There was something quite poetic about witnessing an old drunk guy whip out his junk on a German train and deposit a lake of urine around his, and my, feet.
Well, of course there wasn’t. In fact, it was a rather unpleasant experience; a moment which gave a fellow traveller a deeply pained expression, akin to the face I make when I try to work out which of the Gallaghers is which.
But the ‘penis on the S-Bahn’ anecdote is actually pretty useful, providing an instant answer to the question: “How was your trip to Berlin?” Let’s be honest, nobody wants to be subjected to a list of the museums I visited, the various monuments I cried at, and a lecture on German expressionism. I know that, when you ask about my city break, you really mean: “Tell me about the stuffed badger by the toilets in the Checkpoint Charlie museum, but please refrain from explaining the finer details of the Cold War.”
So, in response to such demands, I have compiled a series of brief, useless anecdotes about said trip, a couple of which feature various types of German sausage (geddit?). Here they are, in all their un-glory.
‘Let’s not become statistics, OK guys?’
As I’m sure you’re aware, dear reader, much of the population of our little east Fife town pitched up on the German capital’s doorstep this January, in the culmination of the Race2 charity hitchhike. Never before has a foreign city been so full of familiar faces. Owing to a slightly nervous disposition and a general dislike of The Public (I refer you to a previous column on public transport, in case you don’t believe me), I did not take part in the race, opting for a cheap and leisurely flight instead. I met up with my more adventurous friends at the finish line; those who had flown not by plane, but by the seats of their pants, halfway across Europe. Forgive me for being a stick-in-the-mud, but I was reluctant to become the subject of some grim news story, or the basis of a gruesome urban legend, even if the hitchhike was for charity.
“We’re in Europe now, Jimmy.”
Berliners are about as progressive as they come, and the people of Friedrichshain, who played host to half of St Andrews during Race2 Berlin, are even more so. It’s a working-class district that’s currently undergoing some serious gentrification, described as ‘trendy’ on its Wikipedia page, and home to the East Side Gallery, numerous squats, vegan restaurants, and gay bars. As groups of holidaying Brits go, we were a pretty well-travelled lot, but one of our number proved to be more British, and therefore more squeamish about European liberalism, than the rest. This offered the perfect opportunity to update the seminal fish-out-of-water phrase: “Toto, I’ve a feeling we’re not in Kansas anymore.” And the beauty of “We’re in Europe now, Jimmy” is in its versatility. It can be used as the antidote to the aforementioned unwelcome genitals, or to explain away any number of other continental misdemeanours, like sauerkraut for example.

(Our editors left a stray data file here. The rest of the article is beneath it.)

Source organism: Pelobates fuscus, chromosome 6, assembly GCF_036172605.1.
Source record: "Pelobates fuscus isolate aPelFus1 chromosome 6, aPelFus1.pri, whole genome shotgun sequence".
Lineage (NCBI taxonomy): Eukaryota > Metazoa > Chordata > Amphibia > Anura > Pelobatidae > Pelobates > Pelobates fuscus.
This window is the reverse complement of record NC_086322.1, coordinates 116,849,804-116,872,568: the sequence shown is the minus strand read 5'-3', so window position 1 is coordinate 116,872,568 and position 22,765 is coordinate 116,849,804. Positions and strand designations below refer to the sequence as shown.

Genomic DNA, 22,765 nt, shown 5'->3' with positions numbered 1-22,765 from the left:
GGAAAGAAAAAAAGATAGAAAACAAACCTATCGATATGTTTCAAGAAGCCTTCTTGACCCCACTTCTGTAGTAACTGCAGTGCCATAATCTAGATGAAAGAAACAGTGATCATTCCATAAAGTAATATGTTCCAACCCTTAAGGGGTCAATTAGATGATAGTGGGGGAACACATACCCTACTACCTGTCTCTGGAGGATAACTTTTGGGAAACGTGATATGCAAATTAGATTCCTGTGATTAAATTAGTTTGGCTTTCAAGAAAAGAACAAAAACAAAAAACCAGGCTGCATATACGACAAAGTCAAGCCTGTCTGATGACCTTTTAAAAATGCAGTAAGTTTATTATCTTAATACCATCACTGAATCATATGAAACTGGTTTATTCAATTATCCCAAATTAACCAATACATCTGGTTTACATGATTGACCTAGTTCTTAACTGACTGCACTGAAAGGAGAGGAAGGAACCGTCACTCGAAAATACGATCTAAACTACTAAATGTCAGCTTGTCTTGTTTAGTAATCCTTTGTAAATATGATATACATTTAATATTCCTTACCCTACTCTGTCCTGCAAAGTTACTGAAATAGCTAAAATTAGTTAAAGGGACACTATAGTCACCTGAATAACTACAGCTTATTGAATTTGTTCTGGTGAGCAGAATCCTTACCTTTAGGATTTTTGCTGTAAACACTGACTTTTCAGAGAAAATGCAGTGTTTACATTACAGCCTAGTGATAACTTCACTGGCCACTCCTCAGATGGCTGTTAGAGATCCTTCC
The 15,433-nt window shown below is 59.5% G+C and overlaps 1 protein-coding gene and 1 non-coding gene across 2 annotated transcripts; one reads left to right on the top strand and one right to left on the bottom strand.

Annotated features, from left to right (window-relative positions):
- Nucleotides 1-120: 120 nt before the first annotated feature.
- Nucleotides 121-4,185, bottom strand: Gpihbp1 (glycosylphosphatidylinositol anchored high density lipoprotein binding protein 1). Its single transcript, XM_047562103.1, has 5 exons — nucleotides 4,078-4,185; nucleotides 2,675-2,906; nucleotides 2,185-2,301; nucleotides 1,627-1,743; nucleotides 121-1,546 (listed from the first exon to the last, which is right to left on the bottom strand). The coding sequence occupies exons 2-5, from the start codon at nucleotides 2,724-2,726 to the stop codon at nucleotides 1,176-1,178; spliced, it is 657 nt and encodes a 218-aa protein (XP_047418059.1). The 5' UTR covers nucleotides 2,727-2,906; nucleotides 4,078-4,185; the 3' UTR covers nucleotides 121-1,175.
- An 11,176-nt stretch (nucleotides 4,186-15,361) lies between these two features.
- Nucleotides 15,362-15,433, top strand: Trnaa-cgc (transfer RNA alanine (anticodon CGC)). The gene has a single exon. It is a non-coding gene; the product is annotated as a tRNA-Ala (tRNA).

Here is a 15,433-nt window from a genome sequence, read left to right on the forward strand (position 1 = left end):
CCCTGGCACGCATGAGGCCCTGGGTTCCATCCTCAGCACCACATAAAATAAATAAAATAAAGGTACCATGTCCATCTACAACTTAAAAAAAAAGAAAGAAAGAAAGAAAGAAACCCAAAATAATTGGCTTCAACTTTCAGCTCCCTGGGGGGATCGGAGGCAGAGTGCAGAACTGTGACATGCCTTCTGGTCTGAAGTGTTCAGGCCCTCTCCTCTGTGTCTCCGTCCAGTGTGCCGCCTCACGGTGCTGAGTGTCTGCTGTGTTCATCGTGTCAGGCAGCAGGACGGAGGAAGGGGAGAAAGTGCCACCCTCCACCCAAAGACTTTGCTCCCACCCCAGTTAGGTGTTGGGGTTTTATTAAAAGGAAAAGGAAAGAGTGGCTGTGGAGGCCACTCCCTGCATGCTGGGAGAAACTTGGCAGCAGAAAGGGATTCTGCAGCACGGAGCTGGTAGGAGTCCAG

The ‘fish lift’
Allow me to introduce you to the comedy stylings of ‘Paul’ and ‘Richard’, the Finest Tour Guides in the West/East. Several inches of snow had made a walking tour out of the question and we opted, on our second day in the city, for a bus tour of all the major sights. And what a clever decision that was! For, otherwise, we may never have known the comic genius of the pre-recorded duo, this Morecambe and Wise of Deutschland. They provided not only interesting titbits about landmarks, but also a whole heap of odd, stilted commentary, and useless information. One such gobbet was a long narrative about an elevator in the Radisson Hotel on Alexanderplatz, from which you can view part of the Sea Life Centre next-door. Surely, this was the eighth wonder of the modern world! One friend, a marine biology student, clung to the idea of the ‘fish lift’ for the entirety of our trip, suggesting a visit whenever it seemed there was a spare hour. Needless to say, we didn’t see the ‘fish lift’, but I’m pretty sure it’ll merit a second trip to Germany in the near future.
Brecht doesn’t live here anymore
As a result of my parents’ obsession with collecting Lonely Planet guidebooks, I had been furnished with a guide to Berlin well before I ventured forth onto the continent. I had read the sections on beer, the Brandenburg Gate and the U-Bahn in advance, of course, but I had tragically overlooked the crucial first page of the guidebook, the bit where it says: “This edition published in 2009”. Several times during our five-day stay in the capital, I was the ringleader in a wild goose chase across the city, determined to locate a bar or restaurant that no longer existed. Most upsetting of all was the revelation that the Kellerrestaurant, a tavern under the house where Bertolt Brecht once lived, had been closed in favour of a lecture hall. However interested you may be in epic theatre, a reading of Saint Joan of the Stockyards just isn’t the same as bratwurst and mustard.
A badger next to die toiletten
I’m pretty certain that you’ve been on the edge of your seat since the earlier mention of the stuffed badger. Well, that moment is upon us, the moment when I will tell all. Sadly, there’s not actually that much to tell. ‘Stuffed badger by the toilets in the Checkpoint Charlie museum’ does what it says on the tin/glass cabinet. The museum, which stands opposite the iconic Cold War landmark, may well have been curated by a German equivalent of Channel Four’s Obsessive Compulsive Hoarder. Mind you, it’s all interesting stuff, but the layout of certain exhibits requires a contortionist’s flexibility. Until you reach the final room, which is completely empty but for a couple of plastic chairs, and the entrance to the loos. And a badger in a glass case. Apparently, the poor creature was shot by a Stasi officer at some point during the Cold War. I imagine he might be pretty miffed to find it shoved next to the toilets. But, now that I think about it, perhaps that was the whole point.